clock menu more-arrow no yes

Filed under:

Lyoto Machida’s reward for perseverance was three extra shots while he slept

New, comments
MMA: UFC Fight Night-Brunson vs Machida Jason Silva-USA TODAY Sports

One of MMA’s inside jokes over the years has been to mention the “Machida Era” when cautioning overzealous enthusiasts about false prophets. Joe Rogan uttered those words after Lyoto Machida — who’s second only to Easter Island in the category of “enigmas” — ran his record to 15-0 when he knocked out Rashad Evans to win the light heavyweight title eight years ago. It’s haunted him ever since, as Machida began to slip pretty quickly thereafter. Heading into Saturday night, he had gone 7-7 since the declaration. His unsolvable karate style had been solved 50 percent of the time, which just isn’t a sustainable rate of mystery.

On Sunday, his record since the ushering in of his own era now stands at 7-8. His latest defeat sucked the rest of the air out of Sao Paulo.

Things were humming along pretty well for the Fight Night, as the UFC put on one of those fun Brazil vs. The World motifs that bring out the frenzies. Through 10 bouts, the Brazilians were 9-1 against the tourists, turning the evening into a national showcase. Then Colby Covington fought Demian Maia, and the mood lost its festivity. Covington — perhaps the UFC’s ugliest American, and certainly its smuggest — gave a pretty good lashing to the country’s quiet hero, Demian Maia, which, to his credit, is exactly what he said he would do. To add insult to injury, he called Sao Paulo a “dump” and the gathered “filthy animals” as the veins popped out of his head.

I guess when charisma fails, kill them with obnoxiousness.

(If there was a silver lining it was that welterweight champ Tyron Woodley, who was at the heart of Covington’s tirade, never gained as many fans as he did Saturday night. All he had to do was find himself in a jackass’s crosshairs to become a beautiful glint in the Hammer of Justice).

If that weren’t enough, Machida — who was coming back from a bogus two-year suspension and reconstructive nose surgery — didn’t have the homecoming he hoped for against Derek Brunson in the main event. In fact, Brunson slammed a left into the broad side of his face, and then another left that put him on his back, followed by vicious forearm through the fleeting stream of consciousness, and three additional kill shots to the long departed. The building went stone quiet. Machida, who like Maia is a reserved professional who is beloved by his countrymen, got starched in the main event. You want to talk about a sour ending? All that was left of the party were the empty beer cups, many of which emptied mid-flight towards Covington’s head.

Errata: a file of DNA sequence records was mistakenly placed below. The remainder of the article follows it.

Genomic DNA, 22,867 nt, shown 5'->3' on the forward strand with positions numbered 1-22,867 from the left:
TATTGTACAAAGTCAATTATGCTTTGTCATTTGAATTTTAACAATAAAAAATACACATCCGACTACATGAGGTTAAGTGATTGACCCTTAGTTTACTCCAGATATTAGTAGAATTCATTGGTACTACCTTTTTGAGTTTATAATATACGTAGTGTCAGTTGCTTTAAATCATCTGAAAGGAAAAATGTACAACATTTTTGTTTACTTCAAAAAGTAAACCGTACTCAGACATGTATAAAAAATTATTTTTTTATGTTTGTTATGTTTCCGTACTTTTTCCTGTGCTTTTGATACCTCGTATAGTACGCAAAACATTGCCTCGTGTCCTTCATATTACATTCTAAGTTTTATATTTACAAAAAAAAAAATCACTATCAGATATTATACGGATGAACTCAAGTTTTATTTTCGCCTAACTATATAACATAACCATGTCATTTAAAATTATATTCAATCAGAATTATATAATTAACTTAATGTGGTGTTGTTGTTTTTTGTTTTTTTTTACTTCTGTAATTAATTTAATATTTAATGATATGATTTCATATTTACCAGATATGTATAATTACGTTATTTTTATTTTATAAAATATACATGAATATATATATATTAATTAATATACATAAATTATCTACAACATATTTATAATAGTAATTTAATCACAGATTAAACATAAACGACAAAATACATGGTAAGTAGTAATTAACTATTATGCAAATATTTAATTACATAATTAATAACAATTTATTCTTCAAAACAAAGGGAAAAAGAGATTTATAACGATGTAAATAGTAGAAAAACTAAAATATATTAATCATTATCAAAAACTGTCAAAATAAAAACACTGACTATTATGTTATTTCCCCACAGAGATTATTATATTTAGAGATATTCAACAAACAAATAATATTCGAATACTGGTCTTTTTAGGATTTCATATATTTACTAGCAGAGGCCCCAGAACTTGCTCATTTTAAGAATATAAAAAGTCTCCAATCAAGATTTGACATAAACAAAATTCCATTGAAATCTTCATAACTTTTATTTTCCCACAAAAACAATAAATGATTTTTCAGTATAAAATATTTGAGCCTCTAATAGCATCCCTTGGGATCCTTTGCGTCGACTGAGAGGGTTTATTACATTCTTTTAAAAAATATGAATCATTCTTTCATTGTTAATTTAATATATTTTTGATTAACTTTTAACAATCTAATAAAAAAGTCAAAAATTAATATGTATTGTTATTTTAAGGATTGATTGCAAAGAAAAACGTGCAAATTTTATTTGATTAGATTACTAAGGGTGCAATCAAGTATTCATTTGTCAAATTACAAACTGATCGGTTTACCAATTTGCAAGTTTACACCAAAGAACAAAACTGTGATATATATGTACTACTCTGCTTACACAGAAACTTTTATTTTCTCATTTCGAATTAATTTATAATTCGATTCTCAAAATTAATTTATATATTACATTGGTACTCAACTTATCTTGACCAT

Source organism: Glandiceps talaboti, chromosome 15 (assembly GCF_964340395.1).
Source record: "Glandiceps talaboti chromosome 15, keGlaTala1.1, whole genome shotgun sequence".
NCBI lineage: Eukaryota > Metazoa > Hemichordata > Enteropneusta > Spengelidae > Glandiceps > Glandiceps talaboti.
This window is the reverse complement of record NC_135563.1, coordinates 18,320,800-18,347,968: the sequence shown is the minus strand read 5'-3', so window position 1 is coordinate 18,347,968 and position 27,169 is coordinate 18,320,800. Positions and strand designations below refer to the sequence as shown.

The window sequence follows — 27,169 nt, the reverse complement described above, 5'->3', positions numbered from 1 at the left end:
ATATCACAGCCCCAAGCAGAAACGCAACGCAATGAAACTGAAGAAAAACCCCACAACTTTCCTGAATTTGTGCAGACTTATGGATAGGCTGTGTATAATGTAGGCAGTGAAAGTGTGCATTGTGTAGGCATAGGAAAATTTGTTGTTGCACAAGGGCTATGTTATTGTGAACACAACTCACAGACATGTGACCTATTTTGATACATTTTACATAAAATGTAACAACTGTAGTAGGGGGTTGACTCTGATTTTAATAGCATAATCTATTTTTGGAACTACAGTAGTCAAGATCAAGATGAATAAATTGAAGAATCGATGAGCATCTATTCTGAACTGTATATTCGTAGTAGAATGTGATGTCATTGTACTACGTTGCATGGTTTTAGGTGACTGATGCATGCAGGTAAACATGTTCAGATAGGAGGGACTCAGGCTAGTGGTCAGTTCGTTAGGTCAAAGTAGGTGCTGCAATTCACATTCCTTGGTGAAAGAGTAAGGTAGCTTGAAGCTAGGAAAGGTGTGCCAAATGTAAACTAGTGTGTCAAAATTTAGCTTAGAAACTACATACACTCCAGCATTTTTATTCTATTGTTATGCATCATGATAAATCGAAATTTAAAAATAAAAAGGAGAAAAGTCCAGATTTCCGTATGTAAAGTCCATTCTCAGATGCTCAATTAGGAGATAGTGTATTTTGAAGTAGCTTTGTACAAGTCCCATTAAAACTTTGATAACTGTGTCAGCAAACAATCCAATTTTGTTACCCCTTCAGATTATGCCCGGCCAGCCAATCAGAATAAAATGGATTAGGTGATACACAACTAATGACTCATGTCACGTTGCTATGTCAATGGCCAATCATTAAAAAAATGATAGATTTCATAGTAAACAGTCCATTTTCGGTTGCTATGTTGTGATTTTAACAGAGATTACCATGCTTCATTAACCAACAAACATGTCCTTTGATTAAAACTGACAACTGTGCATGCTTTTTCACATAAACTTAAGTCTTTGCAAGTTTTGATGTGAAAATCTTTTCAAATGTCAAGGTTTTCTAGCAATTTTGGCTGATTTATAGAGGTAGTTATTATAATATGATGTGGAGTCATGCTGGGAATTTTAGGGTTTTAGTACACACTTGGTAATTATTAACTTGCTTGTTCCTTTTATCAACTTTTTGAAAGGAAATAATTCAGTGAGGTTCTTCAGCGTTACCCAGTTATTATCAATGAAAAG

The somber note for anybody who watched on television was that two of the UFC’s longest-tenured Brazilian contenders showed up as diminished versions of themselves. Maia, who has now lost back-to-back fights for the second time in his career, hinted afterwards that he might be ready to hit the sunset. Though he bloodied Covington’s face, he looked exhausted by the end of the second round, the fumes of whatever was left of his high hopes.

Machida, at 39, looked like his enigmatic self for a little bit there, with the straight-backed reset after exchanges and the meditative arm swings to re-establish his bearings. Then he just looked old. He got caught and — boom, just like that — two years of personal quest to get back turned to putty. It wasn’t the storybook return he envisioned.

Yet that’s about as poetic as the fight game gets with its elders. It was Machida that left no doubt for Randy Couture that he’d hung around too long at UFC 129, delivering that ridiculous kick. Machida’s the one that aged Mark Munoz in dog years in 2013 with a head kick in Manchester, too; though Munoz fought a couple more times, Machida was the first to make the writing on the wall legible for him. Machida is no stranger to the objective of the game — the goal is always to replace the man in front of you.

This time it happened to be Brunson who delivered some harsh reality to the “Dragon,” who had to find it in himself to stick around and try his hand again. It was an unceremonious way to make a return. And though it might not literally be the end, it wasn’t the new beginning Machida envisioned, either. It’s the delirious nature of a cutthroat league. Covington did to Maia what Maia did to Carlos Condit in Vancouver last year, and Machida fell just to hear Brunson call out Luke Rockhold (somewhat at gunpoint). In the end, we were left with the only constant that exists in MMA — that is, a lot reflection.

And certainly, the end of the Machida Era — whatever that came to mean — was a small part of that reflection.